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BluRay playlist support


sjpotter
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sjpotter

looking at the tunein plugin, I think it should be fairly straight forward to write a simple http server that run on the same host as emby server and streams the requested playlist over http and lets emby server stream it to its clients.  It doesn't seem like it can be seeked within, so its not perfect, but this would  be a nice proof of concept.

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sjpotter

simple poc of streaming a bluray playlist I knocked out over an hour - http https://github.com/sjpotter/bluray-http-server/

 

idea would be to add an endpoint that enables enumerating of content and then to treat it like an "internet radio station" plugin ala the tunein plugin i mentioned above.

 

the main flaw of this implementation is that it loses the metadata (i.e. track / pgs language) as that's not carried over in m2ts it seem.  unsure it matters,  if the metadata can be provided other ways (i.e. my /metadata endpoint).

 

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simple poc of streaming a bluray playlist I knocked out over an hour - http https://github.com/sjpotter/bluray-http-server/

 

idea would be to add an endpoint that enables enumerating of content and then to treat it like an "internet radio station" plugin ala the tunein plugin i mentioned above.

 

the main flaw of this implementation is that it loses the metadata (i.e. track / pgs language) as that's not carried over in m2ts it seem.  unsure it matters,  if the metadata can be provided other ways (i.e. my /metadata endpoint).

 

 

 

Yes in theory it should be possible to build a channel plugin to present in this manner. It means that you would see a folder for each bluray and then a list of videos when you click into that.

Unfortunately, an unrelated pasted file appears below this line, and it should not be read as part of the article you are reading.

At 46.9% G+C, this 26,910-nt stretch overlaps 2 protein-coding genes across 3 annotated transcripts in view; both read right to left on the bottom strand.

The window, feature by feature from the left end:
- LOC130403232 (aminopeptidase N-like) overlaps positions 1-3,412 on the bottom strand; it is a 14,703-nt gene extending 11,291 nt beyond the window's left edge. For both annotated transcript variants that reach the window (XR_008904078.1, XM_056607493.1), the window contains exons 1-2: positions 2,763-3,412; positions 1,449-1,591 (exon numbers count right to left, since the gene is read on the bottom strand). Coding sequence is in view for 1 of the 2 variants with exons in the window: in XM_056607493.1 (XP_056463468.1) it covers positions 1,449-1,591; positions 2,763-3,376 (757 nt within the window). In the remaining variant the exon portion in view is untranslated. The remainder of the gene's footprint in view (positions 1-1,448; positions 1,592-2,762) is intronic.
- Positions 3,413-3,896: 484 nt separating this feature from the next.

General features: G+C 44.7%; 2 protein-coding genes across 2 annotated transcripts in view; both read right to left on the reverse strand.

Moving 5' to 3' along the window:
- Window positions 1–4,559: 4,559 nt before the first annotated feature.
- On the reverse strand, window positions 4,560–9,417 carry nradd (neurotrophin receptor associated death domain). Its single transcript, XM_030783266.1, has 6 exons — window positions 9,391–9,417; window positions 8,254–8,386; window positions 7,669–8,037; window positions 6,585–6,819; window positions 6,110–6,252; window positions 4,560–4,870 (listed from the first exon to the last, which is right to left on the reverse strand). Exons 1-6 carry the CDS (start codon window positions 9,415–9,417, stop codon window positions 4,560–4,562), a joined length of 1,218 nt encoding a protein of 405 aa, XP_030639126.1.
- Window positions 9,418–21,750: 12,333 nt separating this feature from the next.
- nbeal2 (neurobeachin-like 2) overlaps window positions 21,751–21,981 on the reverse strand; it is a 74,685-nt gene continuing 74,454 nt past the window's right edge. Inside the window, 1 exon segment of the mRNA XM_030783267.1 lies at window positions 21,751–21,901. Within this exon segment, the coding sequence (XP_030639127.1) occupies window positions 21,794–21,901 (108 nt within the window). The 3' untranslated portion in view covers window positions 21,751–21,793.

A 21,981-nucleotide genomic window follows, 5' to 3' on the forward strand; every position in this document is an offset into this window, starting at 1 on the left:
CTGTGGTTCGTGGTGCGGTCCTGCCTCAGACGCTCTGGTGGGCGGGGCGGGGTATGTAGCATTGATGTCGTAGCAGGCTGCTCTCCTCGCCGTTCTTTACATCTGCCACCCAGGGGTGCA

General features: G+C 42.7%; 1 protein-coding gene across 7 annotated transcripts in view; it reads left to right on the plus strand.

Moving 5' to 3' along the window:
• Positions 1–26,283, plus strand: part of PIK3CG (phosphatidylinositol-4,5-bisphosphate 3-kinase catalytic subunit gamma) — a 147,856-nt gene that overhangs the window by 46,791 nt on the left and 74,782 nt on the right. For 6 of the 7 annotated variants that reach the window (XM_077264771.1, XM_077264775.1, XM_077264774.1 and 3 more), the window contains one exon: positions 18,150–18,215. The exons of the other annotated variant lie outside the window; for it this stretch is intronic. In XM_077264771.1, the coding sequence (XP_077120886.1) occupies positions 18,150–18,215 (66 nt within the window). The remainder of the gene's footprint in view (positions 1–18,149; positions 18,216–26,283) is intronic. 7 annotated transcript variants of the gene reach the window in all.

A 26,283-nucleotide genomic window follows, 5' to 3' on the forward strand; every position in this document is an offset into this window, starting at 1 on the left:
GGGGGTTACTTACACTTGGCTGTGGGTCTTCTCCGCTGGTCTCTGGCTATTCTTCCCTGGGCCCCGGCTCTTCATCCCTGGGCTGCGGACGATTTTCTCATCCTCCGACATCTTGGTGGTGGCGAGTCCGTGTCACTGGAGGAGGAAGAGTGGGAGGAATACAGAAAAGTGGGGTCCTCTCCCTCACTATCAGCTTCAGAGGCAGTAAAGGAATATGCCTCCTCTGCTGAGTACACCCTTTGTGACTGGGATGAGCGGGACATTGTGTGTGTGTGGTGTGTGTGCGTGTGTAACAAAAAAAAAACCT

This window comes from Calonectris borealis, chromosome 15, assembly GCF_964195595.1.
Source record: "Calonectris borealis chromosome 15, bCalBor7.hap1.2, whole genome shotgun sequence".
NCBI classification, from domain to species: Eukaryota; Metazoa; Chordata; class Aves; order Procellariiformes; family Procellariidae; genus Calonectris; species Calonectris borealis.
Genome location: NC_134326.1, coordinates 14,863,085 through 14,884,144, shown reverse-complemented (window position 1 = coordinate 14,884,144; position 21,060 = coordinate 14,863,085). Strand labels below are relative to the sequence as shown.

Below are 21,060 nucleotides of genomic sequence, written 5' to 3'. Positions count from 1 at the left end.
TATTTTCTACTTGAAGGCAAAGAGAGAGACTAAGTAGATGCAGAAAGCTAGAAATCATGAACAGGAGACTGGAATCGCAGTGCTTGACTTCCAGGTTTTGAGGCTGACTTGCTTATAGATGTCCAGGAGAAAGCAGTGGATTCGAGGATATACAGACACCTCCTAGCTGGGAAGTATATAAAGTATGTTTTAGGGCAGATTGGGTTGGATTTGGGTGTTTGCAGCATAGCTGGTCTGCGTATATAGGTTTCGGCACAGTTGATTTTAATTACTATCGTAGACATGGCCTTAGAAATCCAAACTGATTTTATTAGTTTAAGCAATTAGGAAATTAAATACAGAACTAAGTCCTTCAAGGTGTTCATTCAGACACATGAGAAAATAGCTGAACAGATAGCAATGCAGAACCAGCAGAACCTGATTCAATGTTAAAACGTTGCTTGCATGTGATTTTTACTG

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sjpotter

yes, though the point isn't to enumerate all playlists, it would to just enumerate the user defined playlists and ignore the rest.

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yes, though the point isn't to enumerate all playlists, it would to just enumerate the user defined playlists and ignore the rest.

 

Sure, the plugin could have options and then send back content to the server based on those options.

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sjpotter

any plugins you recommend looking at to learn how to do this?  I was looking at tunein, it seemed relatively simple to understand.  My other question would be, what would happen in emby if I streamed an m2ts file with multiple audio tracks / subtitle tracks,  how would emby handle that? 

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My other question would be, what would happen in emby if I streamed an m2ts file with multiple audio tracks / subtitle tracks,  how would emby handle that? 

 

The server will figure out the media info and the clients will make the tracks available, so nothing to worry about there.

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sjpotter

from my experience looking at this, one should be able to set parental rating on a media item level, not just at the channel level.

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sjpotter

so I learned about strm files that make things work pretty transparently, don't even need a channel.

with m2ts files there's 1 problem: it loses the metadata (i.e. language info) for the audio / subtitle tracks, but besides that it plays perfectly.  can seek and what not.

so to try and solve that, I added a getmkv endpoint.  this remuxes on the fly with ffmpeg (ugly as shell out to it).  to mkv with the metadata added back in.